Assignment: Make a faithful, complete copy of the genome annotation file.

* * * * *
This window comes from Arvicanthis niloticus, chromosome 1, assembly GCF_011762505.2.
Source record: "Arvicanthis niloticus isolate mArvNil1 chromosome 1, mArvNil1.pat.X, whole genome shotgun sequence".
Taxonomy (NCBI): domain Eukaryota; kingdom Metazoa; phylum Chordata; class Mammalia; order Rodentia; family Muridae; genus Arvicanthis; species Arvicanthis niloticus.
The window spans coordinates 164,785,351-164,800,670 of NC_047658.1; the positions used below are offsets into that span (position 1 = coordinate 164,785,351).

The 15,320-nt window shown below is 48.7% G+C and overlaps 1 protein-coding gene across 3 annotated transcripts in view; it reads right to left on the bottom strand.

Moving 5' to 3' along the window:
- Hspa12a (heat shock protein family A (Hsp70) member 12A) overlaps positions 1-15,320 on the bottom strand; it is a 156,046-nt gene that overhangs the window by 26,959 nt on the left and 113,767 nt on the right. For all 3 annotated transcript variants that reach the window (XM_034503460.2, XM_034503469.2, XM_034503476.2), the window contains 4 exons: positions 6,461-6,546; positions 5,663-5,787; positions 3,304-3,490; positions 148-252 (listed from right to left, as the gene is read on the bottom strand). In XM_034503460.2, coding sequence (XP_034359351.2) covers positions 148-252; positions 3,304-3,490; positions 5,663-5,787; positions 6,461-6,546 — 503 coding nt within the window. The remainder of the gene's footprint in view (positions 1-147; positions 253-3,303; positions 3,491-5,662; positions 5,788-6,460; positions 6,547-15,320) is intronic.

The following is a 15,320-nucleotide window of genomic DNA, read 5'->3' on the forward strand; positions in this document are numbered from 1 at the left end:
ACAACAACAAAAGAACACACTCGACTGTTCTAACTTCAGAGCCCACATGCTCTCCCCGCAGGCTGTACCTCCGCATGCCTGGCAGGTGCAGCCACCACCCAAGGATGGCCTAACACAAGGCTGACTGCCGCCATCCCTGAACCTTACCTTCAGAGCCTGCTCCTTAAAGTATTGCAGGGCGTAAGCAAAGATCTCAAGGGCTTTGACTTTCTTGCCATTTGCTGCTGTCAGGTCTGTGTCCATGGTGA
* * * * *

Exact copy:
This window comes from Arvicanthis niloticus, chromosome 1, assembly GCF_011762505.2.
Source record: "Arvicanthis niloticus isolate mArvNil1 chromosome 1, mArvNil1.pat.X, whole genome shotgun sequence".
Taxonomy (NCBI): domain Eukaryota; kingdom Metazoa; phylum Chordata; class Mammalia; order Rodentia; family Muridae; genus Arvicanthis; species Arvicanthis niloticus.
The window spans coordinates 164,785,351-164,800,670 of NC_047658.1; the positions used below are offsets into that span (position 1 = coordinate 164,785,351).

The 15,320-nt window shown below is 48.7% G+C and overlaps 1 protein-coding gene across 3 annotated transcripts in view; it reads right to left on the bottom strand.

Moving 5' to 3' along the window:
- Hspa12a (heat shock protein family A (Hsp70) member 12A) overlaps positions 1-15,320 on the bottom strand; it is a 156,046-nt gene that overhangs the window by 26,959 nt on the left and 113,767 nt on the right. For all 3 annotated transcript variants that reach the window (XM_034503460.2, XM_034503469.2, XM_034503476.2), the window contains 4 exons: positions 6,461-6,546; positions 5,663-5,787; positions 3,304-3,490; positions 148-252 (listed from right to left, as the gene is read on the bottom strand). In XM_034503460.2, coding sequence (XP_034359351.2) covers positions 148-252; positions 3,304-3,490; positions 5,663-5,787; positions 6,461-6,546 — 503 coding nt within the window. The remainder of the gene's footprint in view (positions 1-147; positions 253-3,303; positions 3,491-5,662; positions 5,788-6,460; positions 6,547-15,320) is intronic.

The following is a 15,320-nucleotide window of genomic DNA, read 5'->3' on the forward strand; positions in this document are numbered from 1 at the left end:
ACAACAACAAAAGAACACACTCGACTGTTCTAACTTCAGAGCCCACATGCTCTCCCCGCAGGCTGTACCTCCGCATGCCTGGCAGGTGCAGCCACCACCCAAGGATGGCCTAACACAAGGCTGACTGCCGCCATCCCTGAACCTTACCTTCAGAGCCTGCTCCTTAAAGTATTGCAGGGCGTAAGCAAAGATCTCAAGGGCTTTGACTTTCTTGCCATTTGCTGCTGTCAGGTCTGTGTCCATGGTGA